Using the formula w*Cov*t(w) I can generate a negative portfolio variance. What are the implications of a negative variance? Should I just assume it's zero? A negative variance is troublesome because one cannot take the square root (to estimate standard deviation) of a negative number without resorting to imaginary numbers. It also doesn't seem consistent with the formula for variance which is the average of the squared deviations from the mean since squaring always produces a positive number.

The negative variance is the tip of the iceberg of my real problem. I have a covariance matrix representing (ex-ante) expectations. I do not have and do not wish to use historical returns. I have 23 asset classes. I've been playing around with some portfolio optimization (not mean variance). I come up with a set of weights (w) for an optimal portfolio. I also have a set of weights for my benchmark (b). I'm calculating a tracking error. The square of the tracking error should be (w-b) * cov * t(w-b). This is what is negative.

Further, my weights are sufficiently different from my benchmark that inspection and intuition tell me zero is the wrong answer. To further prove this I generated 1000 random returns (using my assumptions for return and the covariance matrix) for the asset classes and calculated 1000 returns for w and for b. Then I calculated the difference and then I took the variance. And since I have a computer I repeated this 1000 times. The lowest tracking error (square root of the variance of the differences) was 2.7%. So I'm confident that the variance should be positive.

FWIW, I have a 23x23 covariance matrix. Most of it comes from a public source (Research Affiliates). I add municipal bonds. I'm pretty happy with the covariance matrix in that other uses for it - e.g. the portfolio variance of w and of b seem to be great.

Any insight into either what I might be doing wrong either computationally or by interpretation would be appreciated. All my work is in R and I could share some data and code.

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    $\begingroup$ Your matrix is not semi-definite positive hence it is not a covariance matrix. That is one problem with “manually” designed “covariance” matrices. There are ways to create a legitimate covariance matrix that is “close” (in some distance sense) from your matrix. $\endgroup$
    – Ivan
    Jun 2, 2018 at 17:51
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    $\begingroup$ Can you post the data of your var/cov matrix? As the comment above indicates it is highly likely that it is not positive semi definite. $\endgroup$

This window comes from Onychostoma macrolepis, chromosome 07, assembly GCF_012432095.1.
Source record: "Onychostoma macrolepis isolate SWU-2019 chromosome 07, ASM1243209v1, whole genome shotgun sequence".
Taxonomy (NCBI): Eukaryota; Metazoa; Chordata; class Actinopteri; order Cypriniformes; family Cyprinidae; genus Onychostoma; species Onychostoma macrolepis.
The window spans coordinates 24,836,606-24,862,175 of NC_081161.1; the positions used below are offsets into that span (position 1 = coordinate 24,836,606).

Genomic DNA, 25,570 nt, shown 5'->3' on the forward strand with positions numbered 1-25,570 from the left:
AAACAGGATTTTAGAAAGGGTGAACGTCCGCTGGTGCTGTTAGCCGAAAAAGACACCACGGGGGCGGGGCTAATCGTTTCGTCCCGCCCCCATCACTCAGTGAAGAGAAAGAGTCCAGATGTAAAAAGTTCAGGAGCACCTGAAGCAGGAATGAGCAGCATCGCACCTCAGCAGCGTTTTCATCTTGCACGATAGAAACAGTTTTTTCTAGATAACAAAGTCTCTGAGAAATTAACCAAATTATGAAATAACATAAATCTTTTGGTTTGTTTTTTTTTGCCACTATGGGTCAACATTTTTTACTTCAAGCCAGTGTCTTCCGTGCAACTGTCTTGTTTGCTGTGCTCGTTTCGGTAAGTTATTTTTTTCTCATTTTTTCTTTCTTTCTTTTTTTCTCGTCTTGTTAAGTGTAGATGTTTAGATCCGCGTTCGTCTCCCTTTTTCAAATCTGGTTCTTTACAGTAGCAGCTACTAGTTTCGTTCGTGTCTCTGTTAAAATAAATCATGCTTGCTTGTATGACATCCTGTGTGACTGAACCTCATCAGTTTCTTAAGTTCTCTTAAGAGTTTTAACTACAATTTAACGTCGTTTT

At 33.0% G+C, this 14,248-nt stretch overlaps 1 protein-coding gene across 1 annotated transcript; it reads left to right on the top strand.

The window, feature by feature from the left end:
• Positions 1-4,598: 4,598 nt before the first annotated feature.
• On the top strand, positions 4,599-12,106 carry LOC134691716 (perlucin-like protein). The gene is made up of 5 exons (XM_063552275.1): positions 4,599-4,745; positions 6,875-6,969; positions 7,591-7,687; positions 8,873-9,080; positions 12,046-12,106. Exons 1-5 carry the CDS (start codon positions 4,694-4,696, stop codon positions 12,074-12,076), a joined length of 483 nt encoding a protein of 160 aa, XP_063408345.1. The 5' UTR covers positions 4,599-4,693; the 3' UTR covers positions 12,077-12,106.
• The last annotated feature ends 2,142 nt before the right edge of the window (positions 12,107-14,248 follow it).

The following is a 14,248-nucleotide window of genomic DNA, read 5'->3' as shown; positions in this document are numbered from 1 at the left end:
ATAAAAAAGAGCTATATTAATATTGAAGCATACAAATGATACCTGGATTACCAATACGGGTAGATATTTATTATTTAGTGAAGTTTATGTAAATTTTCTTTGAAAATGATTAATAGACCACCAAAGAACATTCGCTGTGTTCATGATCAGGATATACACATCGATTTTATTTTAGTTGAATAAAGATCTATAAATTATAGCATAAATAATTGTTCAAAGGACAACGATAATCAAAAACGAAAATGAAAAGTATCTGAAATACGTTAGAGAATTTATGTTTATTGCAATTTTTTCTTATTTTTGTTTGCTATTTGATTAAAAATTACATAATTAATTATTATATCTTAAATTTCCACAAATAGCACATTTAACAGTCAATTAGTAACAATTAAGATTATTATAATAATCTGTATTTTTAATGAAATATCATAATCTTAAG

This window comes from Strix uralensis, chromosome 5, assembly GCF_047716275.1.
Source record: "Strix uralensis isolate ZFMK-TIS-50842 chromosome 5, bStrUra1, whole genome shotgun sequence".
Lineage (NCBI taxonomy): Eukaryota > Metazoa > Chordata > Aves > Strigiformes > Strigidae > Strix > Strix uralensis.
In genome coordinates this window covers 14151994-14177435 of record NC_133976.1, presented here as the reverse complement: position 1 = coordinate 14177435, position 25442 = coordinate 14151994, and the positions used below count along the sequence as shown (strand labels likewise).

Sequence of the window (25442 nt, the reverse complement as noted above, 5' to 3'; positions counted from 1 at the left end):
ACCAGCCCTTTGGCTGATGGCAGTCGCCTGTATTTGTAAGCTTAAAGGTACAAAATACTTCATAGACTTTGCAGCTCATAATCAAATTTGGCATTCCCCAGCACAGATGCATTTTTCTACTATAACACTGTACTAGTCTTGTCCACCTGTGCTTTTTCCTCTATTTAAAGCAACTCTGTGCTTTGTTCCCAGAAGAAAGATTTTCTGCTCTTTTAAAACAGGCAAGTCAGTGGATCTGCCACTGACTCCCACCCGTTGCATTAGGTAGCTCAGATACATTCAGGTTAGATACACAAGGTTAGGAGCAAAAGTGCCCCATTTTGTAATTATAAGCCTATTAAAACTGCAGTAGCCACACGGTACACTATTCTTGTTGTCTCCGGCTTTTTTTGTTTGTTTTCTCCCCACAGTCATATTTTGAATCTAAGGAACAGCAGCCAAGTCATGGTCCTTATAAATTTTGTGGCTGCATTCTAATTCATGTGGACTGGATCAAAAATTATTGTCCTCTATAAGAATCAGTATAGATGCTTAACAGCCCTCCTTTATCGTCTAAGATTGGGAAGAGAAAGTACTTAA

– phdstudent
    Jun 2, 2018 at 18:08

3 Answers 3


As pointed out by other users here your designed covariance matrix appearantly is not positive-definite and therefore you get this strange behaviour.

Please note that this is not just a mathematical problem but an economic one.

As a toy example look at this: If A and B are strongly negatively correlated (say -1) then they can not both be negatively correlated (again -1) to a third one C. You can design (=write down) such a matrix but this is something you can not encounter in correct maths or real life.

What you can do:

  1. Pick non-negative variances for each asset $V = diag(v_1,v_2,\ldots, v_n)$
  2. choose a positive-definite matrix for the correlations $C$
  3. Calculate $Cov = \sqrt{V} C \sqrt{V}$ where the square-root is componentwise.

The calculation in the third step is discussed on stack.overflow. The package corpcor offers ways to shrink covariances to chosen targets and offers checks for positive-definiteness.

The function make.positive.definite is available that finds the closest (in a chosen sense) positive-definite matrix to some given one.


As Ivan pointed out in his comment, your matrix is not a valid covariance matrix. Put differently, there exists no data set (with complete observations) from which you could have estimated such a covariance matrix.

The simplest way to repair such a matrix is to replace the negative eigenvalues of the matrix by zeros. This method is implemented in function repairMatrix in the R package NMOF, which I maintain.


Ivan's comment is a good answer. I'm adding something but mainly creating an answer instead of a comment to make sure search results show there is an answer. My covariance matrix should be positive semi definite. As I understand it, this roughly translates to it being like a non-negative number. When you multiply by it, you will get zero or something with the same sign. Here is a link to a brief explanation of positive semi definite and positive definite that I found useful. Thanks Ivan.

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    $\begingroup$ This is not correct. To check it your matrix is positive semi definite you have several options being the easiest to check that all eigenvalues are positive. Another good alternative is to check if its leading principal minors are all positive. Matlab can check that in a fraction of a second. $\endgroup$
    – phdstudent
    Jun 2, 2018 at 18:13
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    $\begingroup$ A positive semi-definite matrix implies that $x'\Sigma x$ is non-negative, for any real $x$. For a positive definite matrix, $x'\Sigma x$ is strictly greater than zero. $\endgroup$ Jun 3, 2018 at 6:08

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